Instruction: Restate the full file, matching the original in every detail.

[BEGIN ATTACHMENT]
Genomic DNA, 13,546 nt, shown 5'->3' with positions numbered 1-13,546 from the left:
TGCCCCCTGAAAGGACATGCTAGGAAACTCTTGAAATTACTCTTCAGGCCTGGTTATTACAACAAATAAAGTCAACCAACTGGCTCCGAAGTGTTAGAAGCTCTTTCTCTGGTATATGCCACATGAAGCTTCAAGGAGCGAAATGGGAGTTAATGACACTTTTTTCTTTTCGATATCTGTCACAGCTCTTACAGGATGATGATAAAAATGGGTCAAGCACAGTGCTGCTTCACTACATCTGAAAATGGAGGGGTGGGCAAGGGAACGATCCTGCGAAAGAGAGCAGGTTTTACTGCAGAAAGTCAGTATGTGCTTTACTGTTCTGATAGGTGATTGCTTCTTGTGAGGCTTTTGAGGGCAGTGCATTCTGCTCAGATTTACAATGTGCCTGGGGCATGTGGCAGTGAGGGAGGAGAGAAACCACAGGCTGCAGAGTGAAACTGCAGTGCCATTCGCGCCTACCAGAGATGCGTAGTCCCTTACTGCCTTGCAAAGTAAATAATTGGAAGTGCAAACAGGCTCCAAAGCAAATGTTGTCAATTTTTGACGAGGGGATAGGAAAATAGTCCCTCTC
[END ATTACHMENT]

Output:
Genomic DNA, 13,546 nt, shown 5'->3' with positions numbered 1-13,546 from the left:
TGCCCCCTGAAAGGACATGCTAGGAAACTCTTGAAATTACTCTTCAGGCCTGGTTATTACAACAAATAAAGTCAACCAACTGGCTCCGAAGTGTTAGAAGCTCTTTCTCTGGTATATGCCACATGAAGCTTCAAGGAGCGAAATGGGAGTTAATGACACTTTTTTCTTTTCGATATCTGTCACAGCTCTTACAGGATGATGATAAAAATGGGTCAAGCACAGTGCTGCTTCACTACATCTGAAAATGGAGGGGTGGGCAAGGGAACGATCCTGCGAAAGAGAGCAGGTTTTACTGCAGAAAGTCAGTATGTGCTTTACTGTTCTGATAGGTGATTGCTTCTTGTGAGGCTTTTGAGGGCAGTGCATTCTGCTCAGATTTACAATGTGCCTGGGGCATGTGGCAGTGAGGGAGGAGAGAAACCACAGGCTGCAGAGTGAAACTGCAGTGCCATTCGCGCCTACCAGAGATGCGTAGTCCCTTACTGCCTTGCAAAGTAAATAATTGGAAGTGCAAACAGGCTCCAAAGCAAATGTTGTCAATTTTTGACGAGGGGATAGGAAAATAGTCCCTCTC